How much is that painting worth? Why is your painting not worth a dime whilst Leonardo’s Salvator Mundi sells for $450 million?  It can depend on the reputation of the artist, on the age of the painting, on its subject, but also on many many many other factors. Appraising artwork is a tough and very subjective job, where art experts examine and balance all of these factors. The expert eye of the art connoisseur is, so far, the only way that we have to value artworks that can fetch millions and millions of dollars on auctions.
Some startups have tried to come up with algorithms to predict potential auction prices, but predictions rates haven’t been much better than guessing . Valuation of art is an art (pun intended), and hasn’t changed very much in a very long time. The market is ripe for disruption.
Auction houses are not standing by. Recently Sotheby’s acquired Thread Genius  a startup that provides algorithms to identify objects and recommend similar objects to the user. Thread Genius is fundamentally a visual search engine that relies on convolutional neural networks  to analyze patterns, shapes, colors, strokes that can be trained on specific purposes: even if it started with clothes recognition for the fashion industry, its deep learning capabilities were soon translated to paintings.
Thread Genius is the first step in systematizing the appraisal method: by finding comparable artworks, appraisers can better benchmark their estimates, but it’s a short-term initiative. The lack of long-term disruptive usage of machine learning creates an opportunity for large auction houses and art dealers/galleries to innovate and disrupt.
My recommendation to Sotheby’s is to stay ahead of the game in deep learning. Competitors are most likely going to jump on the bandwagon of machine learning and, despite its smart move with the Thread Genius acquisition, Sotheby’s can’t afford being an old fashioned auction house in the world of machine learning. Sotheby’s has access to an enormous database of past transaction onto which it can train the most advanced feed-forward machine learning algorithms. Not only it has the potential to become the Netflix of the arts, suggesting art pieces that you might like based on your past preferences, but it needs to strive to understand the potential value of artwork and eventually maximize the capture of value by optimizing its pricing.
The next episode for artists, galleries and dealers will come when deep learning will get so good to actually generate the art itself, to come up with something entirely novel and revolutionary, surprising humans and triggering new trends and new possibilities.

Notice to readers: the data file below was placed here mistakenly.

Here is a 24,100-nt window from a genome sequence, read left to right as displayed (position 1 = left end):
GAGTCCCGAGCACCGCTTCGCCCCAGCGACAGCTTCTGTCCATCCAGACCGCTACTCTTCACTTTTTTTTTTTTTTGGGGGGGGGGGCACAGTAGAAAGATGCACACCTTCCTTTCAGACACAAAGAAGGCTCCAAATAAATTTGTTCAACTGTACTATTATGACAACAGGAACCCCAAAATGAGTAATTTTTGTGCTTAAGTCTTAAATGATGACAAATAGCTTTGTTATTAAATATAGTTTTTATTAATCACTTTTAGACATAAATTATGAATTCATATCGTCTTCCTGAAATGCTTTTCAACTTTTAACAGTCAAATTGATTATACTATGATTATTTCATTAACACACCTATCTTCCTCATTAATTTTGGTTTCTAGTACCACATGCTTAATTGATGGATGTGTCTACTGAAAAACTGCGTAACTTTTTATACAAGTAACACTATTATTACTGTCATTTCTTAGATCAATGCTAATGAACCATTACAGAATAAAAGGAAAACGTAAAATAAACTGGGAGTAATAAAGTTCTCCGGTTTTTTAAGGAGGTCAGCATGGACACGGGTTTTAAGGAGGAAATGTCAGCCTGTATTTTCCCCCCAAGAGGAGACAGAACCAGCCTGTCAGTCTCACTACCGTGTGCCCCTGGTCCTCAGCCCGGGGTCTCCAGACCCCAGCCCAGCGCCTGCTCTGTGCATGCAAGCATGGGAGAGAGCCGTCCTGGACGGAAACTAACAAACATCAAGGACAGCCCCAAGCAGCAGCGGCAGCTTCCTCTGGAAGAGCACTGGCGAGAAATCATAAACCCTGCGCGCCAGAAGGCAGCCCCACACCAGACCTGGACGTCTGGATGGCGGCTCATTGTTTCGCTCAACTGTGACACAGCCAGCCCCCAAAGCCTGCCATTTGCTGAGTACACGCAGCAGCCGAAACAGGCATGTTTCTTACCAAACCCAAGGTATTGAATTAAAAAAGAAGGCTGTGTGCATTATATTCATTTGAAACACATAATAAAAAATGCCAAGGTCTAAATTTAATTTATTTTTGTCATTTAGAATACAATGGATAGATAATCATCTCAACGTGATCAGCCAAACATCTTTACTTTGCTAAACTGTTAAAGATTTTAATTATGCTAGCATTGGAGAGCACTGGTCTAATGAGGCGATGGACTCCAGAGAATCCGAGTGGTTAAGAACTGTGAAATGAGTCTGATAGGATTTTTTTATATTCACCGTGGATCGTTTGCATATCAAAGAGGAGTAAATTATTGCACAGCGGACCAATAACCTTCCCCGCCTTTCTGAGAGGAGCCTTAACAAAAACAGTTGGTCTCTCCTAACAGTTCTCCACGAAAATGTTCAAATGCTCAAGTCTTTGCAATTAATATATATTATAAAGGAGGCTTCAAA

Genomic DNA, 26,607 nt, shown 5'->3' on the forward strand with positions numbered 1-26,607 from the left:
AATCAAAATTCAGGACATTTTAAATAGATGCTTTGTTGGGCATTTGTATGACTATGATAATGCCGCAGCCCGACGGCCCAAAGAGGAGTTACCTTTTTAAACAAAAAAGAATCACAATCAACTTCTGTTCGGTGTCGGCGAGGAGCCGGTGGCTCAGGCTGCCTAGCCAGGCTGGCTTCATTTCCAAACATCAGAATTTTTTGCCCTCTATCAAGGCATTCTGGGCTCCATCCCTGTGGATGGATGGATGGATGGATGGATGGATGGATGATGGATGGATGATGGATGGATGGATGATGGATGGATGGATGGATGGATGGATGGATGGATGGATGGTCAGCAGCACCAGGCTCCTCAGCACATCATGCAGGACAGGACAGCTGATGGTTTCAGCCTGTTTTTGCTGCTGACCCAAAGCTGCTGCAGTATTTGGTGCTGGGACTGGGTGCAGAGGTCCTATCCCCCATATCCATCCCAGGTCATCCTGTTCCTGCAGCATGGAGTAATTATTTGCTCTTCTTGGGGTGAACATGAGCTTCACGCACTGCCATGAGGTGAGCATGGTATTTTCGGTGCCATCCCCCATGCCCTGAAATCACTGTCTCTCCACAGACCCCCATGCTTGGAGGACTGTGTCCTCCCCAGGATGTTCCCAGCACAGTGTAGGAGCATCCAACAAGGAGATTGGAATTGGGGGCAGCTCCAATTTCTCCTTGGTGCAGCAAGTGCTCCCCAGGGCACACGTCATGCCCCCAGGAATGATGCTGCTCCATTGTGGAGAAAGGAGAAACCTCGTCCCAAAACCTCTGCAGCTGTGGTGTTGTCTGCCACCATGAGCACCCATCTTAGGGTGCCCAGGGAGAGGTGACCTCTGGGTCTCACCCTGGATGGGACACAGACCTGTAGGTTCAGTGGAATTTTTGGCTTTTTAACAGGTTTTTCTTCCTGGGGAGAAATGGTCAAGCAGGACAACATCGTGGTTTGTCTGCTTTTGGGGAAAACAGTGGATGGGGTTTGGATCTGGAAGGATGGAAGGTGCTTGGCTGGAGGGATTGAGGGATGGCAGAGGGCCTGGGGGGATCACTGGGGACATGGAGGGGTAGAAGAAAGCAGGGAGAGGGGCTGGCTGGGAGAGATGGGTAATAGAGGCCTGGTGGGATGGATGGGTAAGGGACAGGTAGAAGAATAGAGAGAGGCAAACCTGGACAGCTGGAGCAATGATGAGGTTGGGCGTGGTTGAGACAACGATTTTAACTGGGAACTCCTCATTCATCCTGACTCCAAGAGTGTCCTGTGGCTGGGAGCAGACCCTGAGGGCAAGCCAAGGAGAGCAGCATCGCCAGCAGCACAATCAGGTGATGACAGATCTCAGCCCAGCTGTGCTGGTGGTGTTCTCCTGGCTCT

It seems so futuristic but it is happening already. Sotheby’s competitor Christie’s recently sold the “Portrait of Edmond Belamy” for $432,500 . The portrait was generated using generative adversarial neural networks, a class of algorithms that can create so realistic looking images that can be difficult to discern from a human’s work or so realistic even realistic videos for events that have never actually happened (deepfakes).
Artistic product development as a whole will be impacted by the change, Google is already experimenting with computer generated music and went as far as creating an entirely new and AI-designed musical instrument  whose sound doesn’t resemble anything that we have build before. IBM is betting that AI can generate new scents and fragrances , an art that so far had been a privilege of few good noses.
Everything we consider art can be impacted by the tide of machine learning, and incumbents need to be ready to embrace it as an opportunity to create, appraise and trade new art, maybe in conjunction with human judgement, but maybe, who knows, even without it!
Machine learning and AI is reshaping every industry and art might be one of the toughest to disrupt but eventually the wave of change will get there too, and even in this whole push towards a more digital art world some questions remain unanswered.
Will a computer ever be able to appreciate an value the artistic breakthrough of Marcel Duchamp’s fountain? Or Lucio Fontana’s cut canvas?
Will machine learning bring increased price transparency and subsequently increased liquidity into the art market?
If machine learning were to become very good at pricing art pieces, will we still need auction houses? Or will they transform into stock exchanges?
As deepfakes become more and more realistic and widespread, will the value of real authentic art become jeopardized?
 “Artificial Intelligence For Art Valuation – A Review By Artmarketguru”. 2018. Artmarketguru. https://www.artmarket.guru/le-journal/technology/ai-art-valuation/.
 “Is Artificial Intelligence Set To Become Art’S Next Medium? | Christie’s”. 2018. Christies.Com. https://www.christies.com/features/A-collaboration-between-two-artists-one-human-one-a-machine-9332-1.aspx.
 “Sotheby’S Acquires Thread Genius To Build Its Image Recognition And Recommendation Tech”. 2018. Techcrunch. https://techcrunch.com/2018/01/25/sothebys-acquires-thread-genius-to-build-its-image-recognition-and-recommendation-tech/.
 “Art Genius – Sotheby’s – Medium”. 2018. Medium. https://medium.com/sothebys/art-genius-1260726bfebd.
 “How Will Algorithms Change The Art Market? | Financial Times”. 2018. Ft.Com. https://www.ft.com/content/07f0fbfa-e096-11e8-8e70-5e22a430c1ad.
 “Art Market Ripe For Disruption By Algorithms | Financial Times”. 2018. Ft.Com. https://www.ft.com/content/20ae62be-41ef-11e7-82b6-896b95f30f58.
 “Forget About Chanel No. 5. IBM Is Now Making Perfume Using AI.”. 2018. Vox. https://www.vox.com/the-goods/2018/10/24/18019918/ibm-artificial-intelligence-perfume-symrise-philyra.
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 “Value Soars For Leonardo Da Vinci Drawing After ‘Salvator Mundi’”. 2018. Nytimes.Com. https://www.nytimes.com/2018/11/09/arts/design/leonardo-da-vinci-tajan-paris-renaissance-.html.